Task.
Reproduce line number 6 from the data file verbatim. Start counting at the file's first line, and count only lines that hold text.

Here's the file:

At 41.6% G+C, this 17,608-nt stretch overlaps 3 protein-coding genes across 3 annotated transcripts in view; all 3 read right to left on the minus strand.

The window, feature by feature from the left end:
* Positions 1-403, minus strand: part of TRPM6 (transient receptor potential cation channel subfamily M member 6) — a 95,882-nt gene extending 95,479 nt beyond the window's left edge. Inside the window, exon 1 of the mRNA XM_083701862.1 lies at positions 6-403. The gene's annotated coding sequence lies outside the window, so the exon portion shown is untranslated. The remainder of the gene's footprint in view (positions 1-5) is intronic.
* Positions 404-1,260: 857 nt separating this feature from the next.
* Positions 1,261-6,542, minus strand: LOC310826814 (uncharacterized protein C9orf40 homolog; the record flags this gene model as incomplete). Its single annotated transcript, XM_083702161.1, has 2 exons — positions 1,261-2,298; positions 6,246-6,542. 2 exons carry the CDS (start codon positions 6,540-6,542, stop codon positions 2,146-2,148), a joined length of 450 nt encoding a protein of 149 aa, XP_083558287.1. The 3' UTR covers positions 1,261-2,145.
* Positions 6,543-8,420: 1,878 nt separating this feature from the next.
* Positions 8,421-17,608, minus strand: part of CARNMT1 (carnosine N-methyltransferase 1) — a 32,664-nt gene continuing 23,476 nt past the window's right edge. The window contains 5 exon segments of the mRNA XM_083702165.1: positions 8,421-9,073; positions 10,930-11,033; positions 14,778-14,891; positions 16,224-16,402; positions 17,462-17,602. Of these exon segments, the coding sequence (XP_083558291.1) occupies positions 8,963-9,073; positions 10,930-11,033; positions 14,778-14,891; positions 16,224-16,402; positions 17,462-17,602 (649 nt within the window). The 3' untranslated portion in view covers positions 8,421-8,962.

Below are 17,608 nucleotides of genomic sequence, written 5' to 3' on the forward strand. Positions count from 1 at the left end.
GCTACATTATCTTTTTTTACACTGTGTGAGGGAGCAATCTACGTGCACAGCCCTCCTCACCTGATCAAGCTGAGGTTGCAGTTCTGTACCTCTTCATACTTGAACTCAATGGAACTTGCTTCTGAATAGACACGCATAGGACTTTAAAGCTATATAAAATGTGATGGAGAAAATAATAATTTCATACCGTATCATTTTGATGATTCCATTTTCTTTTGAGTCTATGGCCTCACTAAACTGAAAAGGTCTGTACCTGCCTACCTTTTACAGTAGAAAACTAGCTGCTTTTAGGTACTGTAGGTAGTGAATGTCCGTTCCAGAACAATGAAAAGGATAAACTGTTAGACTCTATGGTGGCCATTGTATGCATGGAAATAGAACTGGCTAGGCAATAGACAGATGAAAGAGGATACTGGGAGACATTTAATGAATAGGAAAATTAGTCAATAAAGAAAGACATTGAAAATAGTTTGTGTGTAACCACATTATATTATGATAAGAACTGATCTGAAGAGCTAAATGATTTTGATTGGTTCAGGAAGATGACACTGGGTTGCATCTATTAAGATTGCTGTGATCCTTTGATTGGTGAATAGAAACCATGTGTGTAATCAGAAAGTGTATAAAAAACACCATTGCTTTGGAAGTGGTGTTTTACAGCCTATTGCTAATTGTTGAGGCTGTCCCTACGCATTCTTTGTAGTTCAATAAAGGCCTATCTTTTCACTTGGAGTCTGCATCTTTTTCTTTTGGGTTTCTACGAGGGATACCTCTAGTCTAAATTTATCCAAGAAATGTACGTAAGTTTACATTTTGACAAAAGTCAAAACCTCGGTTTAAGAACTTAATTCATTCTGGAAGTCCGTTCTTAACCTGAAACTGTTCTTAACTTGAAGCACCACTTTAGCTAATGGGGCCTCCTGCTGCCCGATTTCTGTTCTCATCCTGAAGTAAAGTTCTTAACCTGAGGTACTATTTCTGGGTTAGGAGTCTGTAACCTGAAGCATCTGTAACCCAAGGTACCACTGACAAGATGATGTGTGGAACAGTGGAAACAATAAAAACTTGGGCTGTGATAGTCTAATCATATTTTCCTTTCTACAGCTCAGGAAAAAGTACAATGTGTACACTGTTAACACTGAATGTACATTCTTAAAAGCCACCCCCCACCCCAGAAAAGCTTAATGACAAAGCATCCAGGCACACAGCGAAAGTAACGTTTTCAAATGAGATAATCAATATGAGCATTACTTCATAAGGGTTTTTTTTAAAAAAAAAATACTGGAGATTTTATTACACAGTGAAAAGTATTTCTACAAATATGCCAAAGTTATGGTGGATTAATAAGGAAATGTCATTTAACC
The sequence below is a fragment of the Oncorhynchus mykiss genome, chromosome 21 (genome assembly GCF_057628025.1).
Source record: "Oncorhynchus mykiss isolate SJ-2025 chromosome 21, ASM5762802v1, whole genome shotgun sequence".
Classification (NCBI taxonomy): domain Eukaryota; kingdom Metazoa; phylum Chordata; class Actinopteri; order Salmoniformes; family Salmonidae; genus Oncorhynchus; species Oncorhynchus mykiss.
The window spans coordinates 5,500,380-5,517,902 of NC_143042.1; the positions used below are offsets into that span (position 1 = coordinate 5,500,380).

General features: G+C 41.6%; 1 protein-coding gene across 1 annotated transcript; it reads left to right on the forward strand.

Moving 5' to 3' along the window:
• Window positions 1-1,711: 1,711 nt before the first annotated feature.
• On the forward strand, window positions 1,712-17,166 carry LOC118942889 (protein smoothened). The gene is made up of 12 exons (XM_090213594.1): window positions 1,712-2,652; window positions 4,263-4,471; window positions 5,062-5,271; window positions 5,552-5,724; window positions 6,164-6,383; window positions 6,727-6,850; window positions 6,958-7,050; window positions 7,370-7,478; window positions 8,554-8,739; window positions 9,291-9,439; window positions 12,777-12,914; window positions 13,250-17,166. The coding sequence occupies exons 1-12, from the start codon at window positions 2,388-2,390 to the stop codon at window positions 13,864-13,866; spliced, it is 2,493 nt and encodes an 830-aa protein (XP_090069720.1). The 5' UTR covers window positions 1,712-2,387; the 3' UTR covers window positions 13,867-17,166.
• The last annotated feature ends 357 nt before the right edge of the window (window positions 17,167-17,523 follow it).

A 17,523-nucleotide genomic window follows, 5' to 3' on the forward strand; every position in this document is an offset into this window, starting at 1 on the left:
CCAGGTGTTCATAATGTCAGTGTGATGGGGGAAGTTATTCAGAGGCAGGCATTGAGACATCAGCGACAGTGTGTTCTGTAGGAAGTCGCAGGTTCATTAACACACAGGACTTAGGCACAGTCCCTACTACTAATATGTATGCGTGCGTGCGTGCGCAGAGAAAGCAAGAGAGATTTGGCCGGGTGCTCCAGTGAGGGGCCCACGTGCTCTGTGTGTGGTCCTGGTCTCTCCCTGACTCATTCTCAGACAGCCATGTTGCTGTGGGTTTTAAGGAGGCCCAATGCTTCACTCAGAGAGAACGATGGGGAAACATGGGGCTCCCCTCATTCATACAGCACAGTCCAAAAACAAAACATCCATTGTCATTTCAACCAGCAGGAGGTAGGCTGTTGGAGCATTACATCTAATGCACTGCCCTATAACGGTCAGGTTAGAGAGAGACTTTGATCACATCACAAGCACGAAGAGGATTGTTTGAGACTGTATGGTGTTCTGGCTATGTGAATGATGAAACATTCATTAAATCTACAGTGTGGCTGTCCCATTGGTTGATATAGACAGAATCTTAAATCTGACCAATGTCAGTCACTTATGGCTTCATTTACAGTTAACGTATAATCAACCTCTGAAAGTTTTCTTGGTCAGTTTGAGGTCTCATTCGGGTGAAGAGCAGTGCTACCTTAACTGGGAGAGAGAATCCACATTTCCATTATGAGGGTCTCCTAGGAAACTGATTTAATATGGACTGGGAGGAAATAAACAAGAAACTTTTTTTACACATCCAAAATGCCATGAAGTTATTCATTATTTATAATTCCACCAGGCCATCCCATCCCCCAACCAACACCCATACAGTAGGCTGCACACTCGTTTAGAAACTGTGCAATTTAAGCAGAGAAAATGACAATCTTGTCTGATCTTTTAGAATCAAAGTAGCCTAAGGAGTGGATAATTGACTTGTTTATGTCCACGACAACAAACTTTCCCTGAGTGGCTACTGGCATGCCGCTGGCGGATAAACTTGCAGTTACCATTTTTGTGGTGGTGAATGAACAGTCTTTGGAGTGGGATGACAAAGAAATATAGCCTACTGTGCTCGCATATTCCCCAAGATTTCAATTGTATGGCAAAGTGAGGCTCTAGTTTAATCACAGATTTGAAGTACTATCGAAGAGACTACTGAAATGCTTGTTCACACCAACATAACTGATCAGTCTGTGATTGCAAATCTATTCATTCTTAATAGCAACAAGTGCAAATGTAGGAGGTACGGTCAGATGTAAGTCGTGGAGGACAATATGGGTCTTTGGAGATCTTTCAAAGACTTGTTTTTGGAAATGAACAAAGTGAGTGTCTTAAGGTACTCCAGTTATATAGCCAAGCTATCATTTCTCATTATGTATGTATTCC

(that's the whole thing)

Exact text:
* Positions 6,543-8,420: 1,878 nt separating this feature from the next.